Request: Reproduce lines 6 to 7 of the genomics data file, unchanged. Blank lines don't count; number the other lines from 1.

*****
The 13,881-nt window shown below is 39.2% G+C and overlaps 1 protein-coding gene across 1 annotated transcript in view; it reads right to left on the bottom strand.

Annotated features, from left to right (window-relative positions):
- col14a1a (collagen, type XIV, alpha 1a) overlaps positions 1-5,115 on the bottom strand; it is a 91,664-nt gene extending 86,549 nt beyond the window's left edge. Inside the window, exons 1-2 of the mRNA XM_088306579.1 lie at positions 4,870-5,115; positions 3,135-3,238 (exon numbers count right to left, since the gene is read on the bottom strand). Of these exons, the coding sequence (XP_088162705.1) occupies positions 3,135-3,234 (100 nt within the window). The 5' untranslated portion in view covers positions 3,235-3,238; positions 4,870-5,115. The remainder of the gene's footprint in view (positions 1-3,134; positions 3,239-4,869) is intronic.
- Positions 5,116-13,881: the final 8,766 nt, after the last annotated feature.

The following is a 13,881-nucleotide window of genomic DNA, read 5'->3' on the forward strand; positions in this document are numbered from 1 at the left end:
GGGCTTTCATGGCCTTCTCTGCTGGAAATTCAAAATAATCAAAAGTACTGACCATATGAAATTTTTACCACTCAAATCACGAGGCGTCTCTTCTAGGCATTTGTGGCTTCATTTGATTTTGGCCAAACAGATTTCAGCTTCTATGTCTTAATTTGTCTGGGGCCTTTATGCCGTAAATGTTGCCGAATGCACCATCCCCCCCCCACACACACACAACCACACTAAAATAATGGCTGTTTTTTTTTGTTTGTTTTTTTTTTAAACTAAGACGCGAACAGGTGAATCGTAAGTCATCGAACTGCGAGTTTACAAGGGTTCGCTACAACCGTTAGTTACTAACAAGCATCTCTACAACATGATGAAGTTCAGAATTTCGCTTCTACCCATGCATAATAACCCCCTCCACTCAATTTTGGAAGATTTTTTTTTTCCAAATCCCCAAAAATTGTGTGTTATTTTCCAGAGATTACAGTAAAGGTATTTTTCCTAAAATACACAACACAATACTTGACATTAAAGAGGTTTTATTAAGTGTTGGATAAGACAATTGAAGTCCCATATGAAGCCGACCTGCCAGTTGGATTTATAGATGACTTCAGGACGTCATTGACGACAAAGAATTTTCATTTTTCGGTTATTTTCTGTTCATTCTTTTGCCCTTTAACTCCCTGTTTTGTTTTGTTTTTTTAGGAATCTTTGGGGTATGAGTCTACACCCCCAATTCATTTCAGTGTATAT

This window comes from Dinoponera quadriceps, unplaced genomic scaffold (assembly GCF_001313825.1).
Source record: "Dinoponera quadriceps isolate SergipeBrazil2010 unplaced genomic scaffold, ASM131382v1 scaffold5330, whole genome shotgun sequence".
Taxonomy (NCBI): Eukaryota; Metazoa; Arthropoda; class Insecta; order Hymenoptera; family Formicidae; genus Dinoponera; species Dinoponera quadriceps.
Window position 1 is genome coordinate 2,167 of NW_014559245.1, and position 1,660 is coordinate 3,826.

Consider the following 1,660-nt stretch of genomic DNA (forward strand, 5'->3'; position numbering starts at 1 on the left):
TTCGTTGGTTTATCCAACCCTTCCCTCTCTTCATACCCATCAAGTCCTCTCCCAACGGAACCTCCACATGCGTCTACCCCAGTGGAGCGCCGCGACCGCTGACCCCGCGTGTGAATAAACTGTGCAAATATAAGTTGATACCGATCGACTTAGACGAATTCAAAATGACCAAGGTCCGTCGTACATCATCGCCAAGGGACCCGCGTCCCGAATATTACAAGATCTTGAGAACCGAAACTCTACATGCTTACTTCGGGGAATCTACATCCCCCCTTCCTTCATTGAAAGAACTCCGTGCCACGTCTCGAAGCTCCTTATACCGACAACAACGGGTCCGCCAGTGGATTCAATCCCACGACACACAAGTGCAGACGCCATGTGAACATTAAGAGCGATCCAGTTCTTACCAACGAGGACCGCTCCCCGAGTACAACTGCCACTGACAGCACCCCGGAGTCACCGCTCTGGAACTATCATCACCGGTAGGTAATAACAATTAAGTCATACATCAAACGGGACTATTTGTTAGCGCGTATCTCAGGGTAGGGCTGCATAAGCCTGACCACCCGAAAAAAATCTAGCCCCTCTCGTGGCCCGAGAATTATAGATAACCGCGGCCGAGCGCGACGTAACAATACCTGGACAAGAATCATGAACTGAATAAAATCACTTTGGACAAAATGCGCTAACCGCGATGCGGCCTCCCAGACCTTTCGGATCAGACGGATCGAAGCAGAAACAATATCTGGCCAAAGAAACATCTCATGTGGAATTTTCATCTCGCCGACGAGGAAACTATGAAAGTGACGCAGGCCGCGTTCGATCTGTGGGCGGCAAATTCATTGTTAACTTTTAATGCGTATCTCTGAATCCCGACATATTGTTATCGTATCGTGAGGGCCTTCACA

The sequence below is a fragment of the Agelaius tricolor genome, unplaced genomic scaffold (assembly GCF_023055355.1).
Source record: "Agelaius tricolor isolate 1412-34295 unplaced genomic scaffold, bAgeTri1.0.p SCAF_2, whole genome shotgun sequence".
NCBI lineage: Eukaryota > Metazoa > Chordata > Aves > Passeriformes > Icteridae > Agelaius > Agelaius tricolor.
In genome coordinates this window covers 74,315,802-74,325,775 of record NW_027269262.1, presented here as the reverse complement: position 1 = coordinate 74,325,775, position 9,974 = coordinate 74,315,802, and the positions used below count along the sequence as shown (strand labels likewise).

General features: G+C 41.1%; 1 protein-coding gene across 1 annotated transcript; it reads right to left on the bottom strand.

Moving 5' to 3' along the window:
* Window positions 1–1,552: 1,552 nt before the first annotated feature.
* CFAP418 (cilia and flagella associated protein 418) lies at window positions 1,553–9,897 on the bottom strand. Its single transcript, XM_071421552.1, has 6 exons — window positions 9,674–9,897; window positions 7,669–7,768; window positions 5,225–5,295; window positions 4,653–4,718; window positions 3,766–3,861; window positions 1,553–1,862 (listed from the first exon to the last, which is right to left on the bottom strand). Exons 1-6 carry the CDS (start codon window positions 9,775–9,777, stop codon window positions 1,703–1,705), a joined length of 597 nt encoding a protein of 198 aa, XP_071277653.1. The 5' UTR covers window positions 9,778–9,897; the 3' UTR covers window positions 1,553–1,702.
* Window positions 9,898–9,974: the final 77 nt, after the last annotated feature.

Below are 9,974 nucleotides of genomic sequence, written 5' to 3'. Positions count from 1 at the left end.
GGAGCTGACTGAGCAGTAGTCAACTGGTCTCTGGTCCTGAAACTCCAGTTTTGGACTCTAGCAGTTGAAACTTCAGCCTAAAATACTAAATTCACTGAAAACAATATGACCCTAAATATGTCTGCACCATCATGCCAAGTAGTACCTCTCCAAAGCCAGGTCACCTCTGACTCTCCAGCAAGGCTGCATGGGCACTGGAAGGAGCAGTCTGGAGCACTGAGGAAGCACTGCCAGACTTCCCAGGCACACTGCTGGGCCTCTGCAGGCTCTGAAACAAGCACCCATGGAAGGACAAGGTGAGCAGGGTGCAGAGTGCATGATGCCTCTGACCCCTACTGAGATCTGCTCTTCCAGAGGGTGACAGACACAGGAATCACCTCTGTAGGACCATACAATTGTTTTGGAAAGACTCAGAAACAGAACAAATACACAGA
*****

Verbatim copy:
GGGCTTTCATGGCCTTCTCTGCTGGAAATTCAAAATAATCAAAAGTACTGACCATATGAAATTTTTACCACTCAAATCACGAGGCGTCTCTTCTAGGCATTTGTGGCTTCATTTGATTTTGGCCAAACAGATTTCAGCTTCTATGTCTTAATTTGTCTGGGGCCTTTATGCCGTAAATGTTGCCGAATGCACCATCCCCCCCCCACACACACACAACCACACTAAAATAATGGCTGTTTTTTTTTGTTTGTTTTTTTTTTAAACTAAGACGCGAACAGGTGAATCGTAAGTCATCGAACTGCGAGTTTACAAGGGTTCGCTACAACCGTTAGTTACTAACAAGCATCTCTACAACATGATGAAGTTCAGAATTTCGCTTCTACCCATGCATAATAACCCCCTCCACTCAATTTTGGAAGATTTTTTTTTTCCAAATCCCCAAAAATTGTGTGTTATTTTCCAGAGATTACAGTAAAGGTATTTTTCCTAAAATACACAACACAATACTTGACATTAAAGAGGTTTTATTAAGTGTTGGATAAGACAATTGAAGTCCCATATGAAGCCGACCTGCCAGTTGGATTTATAGATGACTTCAGGACGTCATTGACGACAAAGAATTTTCATTTTTCGGTTATTTTCTGTTCATTCTTTTGCCCTTTAACTCCCTGTTTTGTTTTGTTTTTTTAGGAATCTTTGGGGTATGAGTCTACACCCCCAATTCATTTCAGTGTATAT

This window comes from Dinoponera quadriceps, unplaced genomic scaffold (assembly GCF_001313825.1).